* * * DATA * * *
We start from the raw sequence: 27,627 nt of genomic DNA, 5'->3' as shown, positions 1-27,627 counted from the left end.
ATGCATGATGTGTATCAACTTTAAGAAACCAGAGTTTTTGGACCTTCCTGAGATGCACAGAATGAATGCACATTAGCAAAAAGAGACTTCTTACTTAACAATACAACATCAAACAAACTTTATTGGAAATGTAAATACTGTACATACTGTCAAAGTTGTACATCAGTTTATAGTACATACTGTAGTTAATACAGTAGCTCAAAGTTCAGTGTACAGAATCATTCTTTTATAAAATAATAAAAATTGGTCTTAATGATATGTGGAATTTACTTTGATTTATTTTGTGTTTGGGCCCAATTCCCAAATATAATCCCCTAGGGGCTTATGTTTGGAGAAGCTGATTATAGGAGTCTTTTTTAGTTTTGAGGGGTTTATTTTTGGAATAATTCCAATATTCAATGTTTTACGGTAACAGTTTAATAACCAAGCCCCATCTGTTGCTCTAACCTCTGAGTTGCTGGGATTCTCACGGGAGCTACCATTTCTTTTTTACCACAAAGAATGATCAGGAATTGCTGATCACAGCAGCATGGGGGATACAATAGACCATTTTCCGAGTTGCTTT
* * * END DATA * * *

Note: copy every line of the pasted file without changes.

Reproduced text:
We start from the raw sequence: 27,627 nt of genomic DNA, 5'->3' as shown, positions 1-27,627 counted from the left end.
ATGCATGATGTGTATCAACTTTAAGAAACCAGAGTTTTTGGACCTTCCTGAGATGCACAGAATGAATGCACATTAGCAAAAAGAGACTTCTTACTTAACAATACAACATCAAACAAACTTTATTGGAAATGTAAATACTGTACATACTGTCAAAGTTGTACATCAGTTTATAGTACATACTGTAGTTAATACAGTAGCTCAAAGTTCAGTGTACAGAATCATTCTTTTATAAAATAATAAAAATTGGTCTTAATGATATGTGGAATTTACTTTGATTTATTTTGTGTTTGGGCCCAATTCCCAAATATAATCCCCTAGGGGCTTATGTTTGGAGAAGCTGATTATAGGAGTCTTTTTTAGTTTTGAGGGGTTTATTTTTGGAATAATTCCAATATTCAATGTTTTACGGTAACAGTTTAATAACCAAGCCCCATCTGTTGCTCTAACCTCTGAGTTGCTGGGATTCTCACGGGAGCTACCATTTCTTTTTTACCACAAAGAATGATCAGGAATTGCTGATCACAGCAGCATGGGGGATACAATAGACCATTTTCCGAGTTGCTTT